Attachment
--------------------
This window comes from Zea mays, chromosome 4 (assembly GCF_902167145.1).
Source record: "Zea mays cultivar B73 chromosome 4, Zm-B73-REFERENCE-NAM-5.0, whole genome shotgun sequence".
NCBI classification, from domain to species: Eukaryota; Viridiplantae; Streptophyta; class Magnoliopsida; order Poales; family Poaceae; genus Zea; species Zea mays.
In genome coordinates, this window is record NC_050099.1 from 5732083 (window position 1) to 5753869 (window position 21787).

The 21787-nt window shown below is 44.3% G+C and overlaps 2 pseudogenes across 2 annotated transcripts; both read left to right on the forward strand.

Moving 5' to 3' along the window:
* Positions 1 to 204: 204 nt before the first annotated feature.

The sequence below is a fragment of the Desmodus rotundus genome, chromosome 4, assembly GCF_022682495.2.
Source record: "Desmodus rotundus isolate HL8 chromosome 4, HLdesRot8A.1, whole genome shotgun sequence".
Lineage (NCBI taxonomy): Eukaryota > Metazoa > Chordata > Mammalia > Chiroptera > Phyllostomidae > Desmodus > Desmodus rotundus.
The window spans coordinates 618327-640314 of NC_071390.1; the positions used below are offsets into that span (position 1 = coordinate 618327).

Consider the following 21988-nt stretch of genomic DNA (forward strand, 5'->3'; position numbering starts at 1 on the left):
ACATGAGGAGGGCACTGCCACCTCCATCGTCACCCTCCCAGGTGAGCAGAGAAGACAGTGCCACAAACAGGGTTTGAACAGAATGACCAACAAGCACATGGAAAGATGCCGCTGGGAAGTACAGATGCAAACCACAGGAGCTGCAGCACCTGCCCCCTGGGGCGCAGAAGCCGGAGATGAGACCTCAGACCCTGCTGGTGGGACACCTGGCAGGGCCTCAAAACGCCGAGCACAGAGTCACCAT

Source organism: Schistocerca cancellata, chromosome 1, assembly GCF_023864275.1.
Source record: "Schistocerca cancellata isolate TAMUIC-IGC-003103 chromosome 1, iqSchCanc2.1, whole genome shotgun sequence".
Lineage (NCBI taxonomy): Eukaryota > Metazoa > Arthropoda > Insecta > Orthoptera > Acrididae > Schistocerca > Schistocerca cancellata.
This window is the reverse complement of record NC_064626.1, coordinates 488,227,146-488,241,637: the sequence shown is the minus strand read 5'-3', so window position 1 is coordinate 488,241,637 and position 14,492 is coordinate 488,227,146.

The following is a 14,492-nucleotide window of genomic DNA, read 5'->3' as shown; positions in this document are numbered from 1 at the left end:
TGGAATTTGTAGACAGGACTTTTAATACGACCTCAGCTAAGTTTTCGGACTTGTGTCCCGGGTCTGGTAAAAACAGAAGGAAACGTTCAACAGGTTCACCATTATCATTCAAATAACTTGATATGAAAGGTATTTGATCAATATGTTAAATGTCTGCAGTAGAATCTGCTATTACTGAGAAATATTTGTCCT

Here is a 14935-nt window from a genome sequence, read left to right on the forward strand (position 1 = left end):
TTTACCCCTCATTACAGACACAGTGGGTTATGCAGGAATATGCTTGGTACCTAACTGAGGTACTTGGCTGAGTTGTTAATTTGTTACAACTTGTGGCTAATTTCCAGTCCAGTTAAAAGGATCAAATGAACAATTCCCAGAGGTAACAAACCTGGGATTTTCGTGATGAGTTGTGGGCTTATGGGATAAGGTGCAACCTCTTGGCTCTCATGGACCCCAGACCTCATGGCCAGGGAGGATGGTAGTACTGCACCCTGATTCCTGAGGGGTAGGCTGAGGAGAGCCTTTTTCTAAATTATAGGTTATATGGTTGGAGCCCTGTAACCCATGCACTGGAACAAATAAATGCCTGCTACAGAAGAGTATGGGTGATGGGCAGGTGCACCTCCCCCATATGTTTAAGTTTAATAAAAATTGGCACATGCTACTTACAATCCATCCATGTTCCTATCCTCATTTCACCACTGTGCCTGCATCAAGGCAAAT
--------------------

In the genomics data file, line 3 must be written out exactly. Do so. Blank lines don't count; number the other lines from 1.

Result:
NCBI classification, from domain to species: Eukaryota; Viridiplantae; Streptophyta; class Magnoliopsida; order Poales; family Poaceae; genus Zea; species Zea mays.